One structural similarity between the human instrument and the brass instrument is the shape of the airway directly above the glottis, a short and narrow tube formed by the epiglottis.  It corresponds to the mouthpiece of brass instruments.  This mouthpiece plays a major role in shaping the sound quality.  A second structural similarity is created when a singer uses a wide mouth opening, simulating the bell of the trumpet.  With these two structural similarities, the spectrum of tones produced by the two instruments can be quite similar, despite the huge difference in the overall length of the instrument.



Fig 2.  Human airway and trumpet (not drawn to scale).


Acoustically, the call or belt-like quality is achieved by strengthening the second harmonic frequency 2fin relation to the fundamental frequency fo.  In the human instrument, this can be done by choosing a bright vowel like /ᴂ/ that puts an airway resonance near the second harmonic.  The fundamental frequency will then have significantly less energy than the second harmonic.

Why does that resonance adjustment produce a brass-like timbre?  To understand this, we first recognize that, in brass-instrument playing, the tones produced by the lips are entrained (synchronized) to the resonance frequencies of the tube.  Thus, the tones heard from the trumpet are the resonance tones. These resonance tones form a harmonic series, but the fundamental tone in this series is missing.  It is known as the pedal tone.  Thus, by design, the trumpet has a strong second harmonic frequency with a missing fundamental frequency.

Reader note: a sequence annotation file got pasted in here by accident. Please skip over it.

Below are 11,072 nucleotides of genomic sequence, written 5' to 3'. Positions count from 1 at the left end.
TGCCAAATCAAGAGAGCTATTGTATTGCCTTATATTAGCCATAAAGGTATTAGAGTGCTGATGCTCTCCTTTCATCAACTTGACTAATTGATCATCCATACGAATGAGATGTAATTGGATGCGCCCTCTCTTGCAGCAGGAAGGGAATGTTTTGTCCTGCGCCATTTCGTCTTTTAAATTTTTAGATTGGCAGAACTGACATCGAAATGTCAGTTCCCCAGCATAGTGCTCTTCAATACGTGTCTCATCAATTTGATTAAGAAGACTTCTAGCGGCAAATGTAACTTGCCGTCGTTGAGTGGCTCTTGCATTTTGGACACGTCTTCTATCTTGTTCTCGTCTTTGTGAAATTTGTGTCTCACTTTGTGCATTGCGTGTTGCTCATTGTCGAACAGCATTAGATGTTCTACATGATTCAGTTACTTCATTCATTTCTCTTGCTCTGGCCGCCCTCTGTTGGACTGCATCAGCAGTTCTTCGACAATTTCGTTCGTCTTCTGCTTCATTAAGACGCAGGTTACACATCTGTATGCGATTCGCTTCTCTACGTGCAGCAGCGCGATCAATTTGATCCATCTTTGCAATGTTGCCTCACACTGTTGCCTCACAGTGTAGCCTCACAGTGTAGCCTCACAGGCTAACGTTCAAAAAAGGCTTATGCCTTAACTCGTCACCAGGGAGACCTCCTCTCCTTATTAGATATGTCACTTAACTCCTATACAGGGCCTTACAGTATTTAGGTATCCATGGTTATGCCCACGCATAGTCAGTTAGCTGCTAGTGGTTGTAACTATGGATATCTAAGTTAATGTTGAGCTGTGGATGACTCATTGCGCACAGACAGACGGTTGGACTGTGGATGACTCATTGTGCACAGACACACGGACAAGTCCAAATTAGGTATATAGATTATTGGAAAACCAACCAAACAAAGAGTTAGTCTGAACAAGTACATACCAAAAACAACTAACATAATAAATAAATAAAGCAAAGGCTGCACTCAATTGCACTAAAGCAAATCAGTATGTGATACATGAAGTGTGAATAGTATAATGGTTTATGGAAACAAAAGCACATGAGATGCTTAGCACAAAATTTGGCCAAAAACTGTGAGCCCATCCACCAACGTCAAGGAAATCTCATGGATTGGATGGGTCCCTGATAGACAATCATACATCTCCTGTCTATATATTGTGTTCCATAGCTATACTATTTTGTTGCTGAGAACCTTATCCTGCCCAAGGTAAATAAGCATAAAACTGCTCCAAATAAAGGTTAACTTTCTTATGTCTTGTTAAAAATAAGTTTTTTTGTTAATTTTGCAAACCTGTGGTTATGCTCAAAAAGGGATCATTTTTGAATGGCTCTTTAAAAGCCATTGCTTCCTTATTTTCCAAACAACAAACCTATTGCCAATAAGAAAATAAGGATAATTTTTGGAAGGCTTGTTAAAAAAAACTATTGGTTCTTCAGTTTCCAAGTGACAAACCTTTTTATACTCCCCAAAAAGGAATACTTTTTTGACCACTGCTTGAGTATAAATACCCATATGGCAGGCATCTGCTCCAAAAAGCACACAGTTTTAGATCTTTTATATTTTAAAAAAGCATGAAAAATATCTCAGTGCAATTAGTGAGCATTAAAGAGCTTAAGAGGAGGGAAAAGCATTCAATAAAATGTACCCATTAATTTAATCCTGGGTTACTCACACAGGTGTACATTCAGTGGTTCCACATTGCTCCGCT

Perceptually, an imaginary fundamental frequency may be produced by our auditory system when a series of higher harmonics (equally spaced overtones) is heard.  Thus, the fundamental (pedal tone) may be perceptually present to some degree, but the highly dominant second harmonic determines the note that is played.

In belting and loud calling, the fundamental is not eliminated, but suppressed relative to the second harmonic.  The timbre of belt is related to the timbre of a trumpet due to this lack of energy in the fundamental frequency.  There is a limit, however, in how high the pitch can be raised with this timbre.  As pitch goes up, the first resonance of the airway has to be raised higher and higher to maintain the strong second harmonic.  This requires ever more mouth opening, literally creating a trumpet bell (Fig. 3).


Fig 3. Mouth opening to head-size ratio for Idina Menzel and corresponding frequency spectrum for a belt sound with a fundamental frequency (pitch) at 545 Hz.


Note the strong second harmonic frequency 2fo in the spectrum of frequencies produced by Idina Menzel, a current musical theatre singer.

One final comment about the perceived pitch of a belt sound is in order.  Pitch perception is not only related to the fundamental frequency, but the entire spectrum of frequencies.  The strong second harmonic influences pitch perception. The belt timbre on a D5 (587 Hz) results in a higher pitch perception for most people than a classical soprano sound on the same note. This adds to the excitement of the sound.